There was a welcome meeting held at 11:00 where our “guide” reviewed our schedule for the next four days. The majority of everyone else in the group is from Denmark, so the guide gave his speech first in Danish; after they are finished, he repeated it in English for me and a couple from Estonia. I use the word “guide” loosely because this is not a typical guided tour of the area; rather, we flew in and they are organizing events and excursions, though not everyone is doing the same activities. The schedule of events is as follows:
Friday, March 4 City Tour
Saturday, March 5 2hr dog sledge ride @ 10:15
Sunday, March 6 Excursion to Icecap, Point 660
Monday, March 7 Excursion to Russell Glacier
Hunt for the Northern Lights
Tuesday, March 8 Depart for Copenhagen

Kangerlussuaq currently has a population of around 550 people, which has grown since the locals assumed control of the settlement in 1992. The area was settled in the 1940s by the US military as a staging and refueling base during the Second World War. At that point around 120 planes would land and take off from the city each day. During the Cold War the base was still active, though reduced; several radar stations were built across Greenland to monitor Soviet missile activity. Finally, the Americans closed the base here and sold it to the local government for $1 in 1992.

Before the city tour began I ventured out for a walk and to get some water at the grocery store. The city is quite small, without much to do, so I returned to the hotel and read for a little while. The city tour lasted about two hours and was very interesting! Our first stop was the harbor, which was frozen over; the ice nearest the land was thin, but further out it got thick enough that it would have been able to drive on. Next we drove up to the abandoned power station that the Americans built; on the way we saw several dog sledges and wild reindeer. The power station still had the old machinery left inside; it was fascinating to walk around freely and look at it all. Finally, we drove through town and the various buildings were explained to the group.

That left around two hours until dinner, which I spent reading and playing games on my phone. The internet here isn’t free, so I’m saving that expense for a later day. I opted for the full board meal plan, which cost an extra 160 EUR and includes lunches for the next three days, dinner each night (one of which is a large Greenlandic buffet). Each dinner is at the same restaurant and we are given the special meal for that day. Dinner tonight was muskox wrapped with bacon and potatoes, which was quite delicious. I am excited to see what we get to eat the next few nights. In the corner of the restaurant was a small group of people, one of whom was the crown prince of Denmark! He had flown in earlier in the day and was continuing to Nuuk the following morning for the start of the Arctic Games! (I was told the skiing group on our flight was part of the Arctic Games.)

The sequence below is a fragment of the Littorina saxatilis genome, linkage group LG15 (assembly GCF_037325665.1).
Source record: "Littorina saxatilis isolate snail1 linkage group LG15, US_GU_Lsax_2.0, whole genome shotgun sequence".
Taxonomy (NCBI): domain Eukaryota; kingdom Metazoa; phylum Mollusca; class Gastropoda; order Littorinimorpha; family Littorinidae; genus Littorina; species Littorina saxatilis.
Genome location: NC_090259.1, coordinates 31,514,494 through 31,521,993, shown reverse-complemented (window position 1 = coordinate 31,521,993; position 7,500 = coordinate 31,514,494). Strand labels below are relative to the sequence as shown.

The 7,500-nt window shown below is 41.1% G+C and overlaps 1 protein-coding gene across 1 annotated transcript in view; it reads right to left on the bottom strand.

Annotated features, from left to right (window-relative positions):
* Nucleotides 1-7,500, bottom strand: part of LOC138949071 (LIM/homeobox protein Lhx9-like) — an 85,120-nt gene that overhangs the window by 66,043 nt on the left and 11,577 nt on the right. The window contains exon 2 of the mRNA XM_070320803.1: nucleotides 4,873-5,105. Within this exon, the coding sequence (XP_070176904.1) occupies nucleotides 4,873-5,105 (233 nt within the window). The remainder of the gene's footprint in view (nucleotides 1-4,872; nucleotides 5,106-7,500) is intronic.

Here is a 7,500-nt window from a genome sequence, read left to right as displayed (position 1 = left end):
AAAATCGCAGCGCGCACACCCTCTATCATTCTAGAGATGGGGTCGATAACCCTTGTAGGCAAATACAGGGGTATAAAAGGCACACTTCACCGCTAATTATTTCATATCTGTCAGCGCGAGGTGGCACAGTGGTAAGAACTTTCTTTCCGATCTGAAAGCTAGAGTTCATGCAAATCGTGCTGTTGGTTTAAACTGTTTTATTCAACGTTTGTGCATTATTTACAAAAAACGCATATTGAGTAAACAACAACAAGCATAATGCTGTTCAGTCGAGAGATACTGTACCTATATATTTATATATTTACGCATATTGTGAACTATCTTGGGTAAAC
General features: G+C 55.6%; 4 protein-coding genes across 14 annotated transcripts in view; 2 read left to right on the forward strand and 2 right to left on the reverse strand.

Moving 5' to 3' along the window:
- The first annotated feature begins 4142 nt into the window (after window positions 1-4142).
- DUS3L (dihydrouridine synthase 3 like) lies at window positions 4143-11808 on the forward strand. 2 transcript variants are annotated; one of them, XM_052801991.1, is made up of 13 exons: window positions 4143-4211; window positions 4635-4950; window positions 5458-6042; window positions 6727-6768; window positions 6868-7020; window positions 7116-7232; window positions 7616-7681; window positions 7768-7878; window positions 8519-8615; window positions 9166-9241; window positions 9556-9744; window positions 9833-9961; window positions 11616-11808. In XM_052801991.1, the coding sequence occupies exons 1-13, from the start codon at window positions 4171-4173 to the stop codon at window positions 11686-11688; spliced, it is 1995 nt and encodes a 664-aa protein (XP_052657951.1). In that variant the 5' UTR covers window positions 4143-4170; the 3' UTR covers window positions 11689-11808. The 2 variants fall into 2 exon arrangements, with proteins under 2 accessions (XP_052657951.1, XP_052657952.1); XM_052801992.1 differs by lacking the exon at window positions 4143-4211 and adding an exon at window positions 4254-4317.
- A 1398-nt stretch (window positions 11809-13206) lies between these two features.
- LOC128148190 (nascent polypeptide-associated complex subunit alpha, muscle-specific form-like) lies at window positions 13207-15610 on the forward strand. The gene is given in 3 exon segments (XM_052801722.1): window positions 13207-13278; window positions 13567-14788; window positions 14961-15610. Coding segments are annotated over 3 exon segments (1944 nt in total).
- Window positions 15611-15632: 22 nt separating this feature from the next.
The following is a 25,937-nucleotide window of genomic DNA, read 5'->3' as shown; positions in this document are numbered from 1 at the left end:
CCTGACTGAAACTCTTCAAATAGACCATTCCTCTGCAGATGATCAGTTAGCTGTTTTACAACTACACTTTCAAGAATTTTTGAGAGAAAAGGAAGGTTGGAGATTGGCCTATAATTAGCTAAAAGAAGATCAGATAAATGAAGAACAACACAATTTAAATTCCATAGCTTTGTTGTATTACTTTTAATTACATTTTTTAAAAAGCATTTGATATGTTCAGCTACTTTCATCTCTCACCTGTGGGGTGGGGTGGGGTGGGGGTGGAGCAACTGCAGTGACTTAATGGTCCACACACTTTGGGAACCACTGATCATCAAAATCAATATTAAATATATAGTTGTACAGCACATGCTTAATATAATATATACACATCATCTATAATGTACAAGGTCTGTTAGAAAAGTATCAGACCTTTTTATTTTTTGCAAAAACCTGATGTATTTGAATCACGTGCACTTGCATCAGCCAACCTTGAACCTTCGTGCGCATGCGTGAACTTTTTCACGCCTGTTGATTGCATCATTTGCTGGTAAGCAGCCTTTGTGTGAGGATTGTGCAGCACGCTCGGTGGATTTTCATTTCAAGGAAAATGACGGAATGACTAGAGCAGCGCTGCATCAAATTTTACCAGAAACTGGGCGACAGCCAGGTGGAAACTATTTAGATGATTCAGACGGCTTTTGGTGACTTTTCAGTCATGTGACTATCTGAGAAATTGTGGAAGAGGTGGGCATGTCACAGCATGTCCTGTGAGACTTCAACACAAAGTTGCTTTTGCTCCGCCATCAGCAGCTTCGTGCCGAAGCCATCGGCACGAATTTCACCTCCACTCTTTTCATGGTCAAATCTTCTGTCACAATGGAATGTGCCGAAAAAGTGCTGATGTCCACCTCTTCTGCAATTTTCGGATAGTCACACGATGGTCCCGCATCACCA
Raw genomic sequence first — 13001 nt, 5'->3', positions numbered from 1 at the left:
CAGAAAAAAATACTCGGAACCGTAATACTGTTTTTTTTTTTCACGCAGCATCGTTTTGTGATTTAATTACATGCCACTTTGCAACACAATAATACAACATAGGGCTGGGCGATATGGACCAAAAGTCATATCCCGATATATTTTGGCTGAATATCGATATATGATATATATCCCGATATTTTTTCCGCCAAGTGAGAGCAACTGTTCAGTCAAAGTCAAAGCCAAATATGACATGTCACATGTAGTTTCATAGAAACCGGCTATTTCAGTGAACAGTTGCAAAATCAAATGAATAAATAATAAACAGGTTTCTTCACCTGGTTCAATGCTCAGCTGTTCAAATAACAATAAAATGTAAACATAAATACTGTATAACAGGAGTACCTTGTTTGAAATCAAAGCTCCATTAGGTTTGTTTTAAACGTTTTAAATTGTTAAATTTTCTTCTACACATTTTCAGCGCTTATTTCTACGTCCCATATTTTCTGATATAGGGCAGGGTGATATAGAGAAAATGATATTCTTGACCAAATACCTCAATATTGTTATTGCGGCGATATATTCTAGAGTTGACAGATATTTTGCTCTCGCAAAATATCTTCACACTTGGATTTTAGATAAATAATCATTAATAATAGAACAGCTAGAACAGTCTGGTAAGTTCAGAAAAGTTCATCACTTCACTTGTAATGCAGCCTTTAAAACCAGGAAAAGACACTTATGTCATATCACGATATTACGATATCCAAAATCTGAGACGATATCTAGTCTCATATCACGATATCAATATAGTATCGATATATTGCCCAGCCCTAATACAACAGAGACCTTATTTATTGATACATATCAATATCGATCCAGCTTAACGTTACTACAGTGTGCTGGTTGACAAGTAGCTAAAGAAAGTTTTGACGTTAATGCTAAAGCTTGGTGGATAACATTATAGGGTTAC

At dinner I sat with the Estonian couple, who speak excellent English. They have a passion for traveling like I do and are able to travel quite a bit due to their generous vacation packages. They were very kind and welcoming when I asked if I could sit with them; the rest of the group being Danish, I had no one else to sit with. We shared stories of our travels; they provided many good tips on travel in Brazil and Iguaçu Falls, which will come in handy this fall!

The drive back from the restaurant, which is 4km outside of town (quite literally in the middle of nowhere), was eerily fun: pitch black with virtually no lights around. Sadly there sky was overcast and we could not see any stars (or northern lights).

Posted by Glichez 16:00 Archived in Greenland Tagged kangerlussuaq Comments (0)

Let the trip begin!

The trip started off on a bad foot, even before leaving the airport in Raleigh. The flight, direct to London, was supposed to depart at 18:00, but a delay of five hours was announced at about 17:00; they claimed some mechanical part needed replacing and it was being flown in from New York. Thankfully the repairs were completed earlier than expected and we departed around 21:30. The flight to London was uneventful; I put in my headphones and listened to my recordings of The Howard Stern Show, specifically Eric the Midget from 2007, as I slept through most of the flight.

The delay in RDU caused me to miss my connection to Copenhagen, but I had already been rebooked on a later flight at 13:40. During the transfer process the airline bumped me up to a flight at 11:20, without my having asked! The good luck didn’t last as that flight too was delayed due to a repair; this lasted for around two hours, only this time we had already boarded. Thankfully I managed to sleep through the delay and I hardly noticed that anything was wrong!

After arriving in Copenhagen, I took the train to the city center where I was staying at the same hotel from my previous visit to the city in 2014. The City Hotel Nebo is a basic hotel, more of a hostel really, with shared bathrooms; overall a very clean and pleasant place to stay. I dropped my bags off and ventured out into the city to use what little daylight was left (it was around 17:00 by this point). I managed to walk around a bit, seeing the PALACE and the CHURCH. I had hoped to revisit the wonderful Tivoli Park, but it hadn’t quite opened yet (and given the frigid temperatures, I can understand why!).

Dinner was Dunkin Doughnuts, but not the usual variety you can get back in the States. I got a double strawberry (strawberry frosted with jam filling), lemon frosted, some blue frosted one, and, best of all, a white chocolate cooking crumble (white chocolate glaze with cookie bits crumbled on top with a white chocolate cream filling – delicious!!). I’d planned on eating a proper dinner, but I was tired and didn’t feel like wandering around much.

It was lovely being back in Copenhagen; the city has a youthful energy about it and I feel safe walking nearly everywhere. I had planned on doing far more, but the flight delays disrupted those plans. However; Copenhagen was merely a stopover and not a main attraction for this trip.

Posted by Glichez 15:00 Archived in Denmark Comments (0)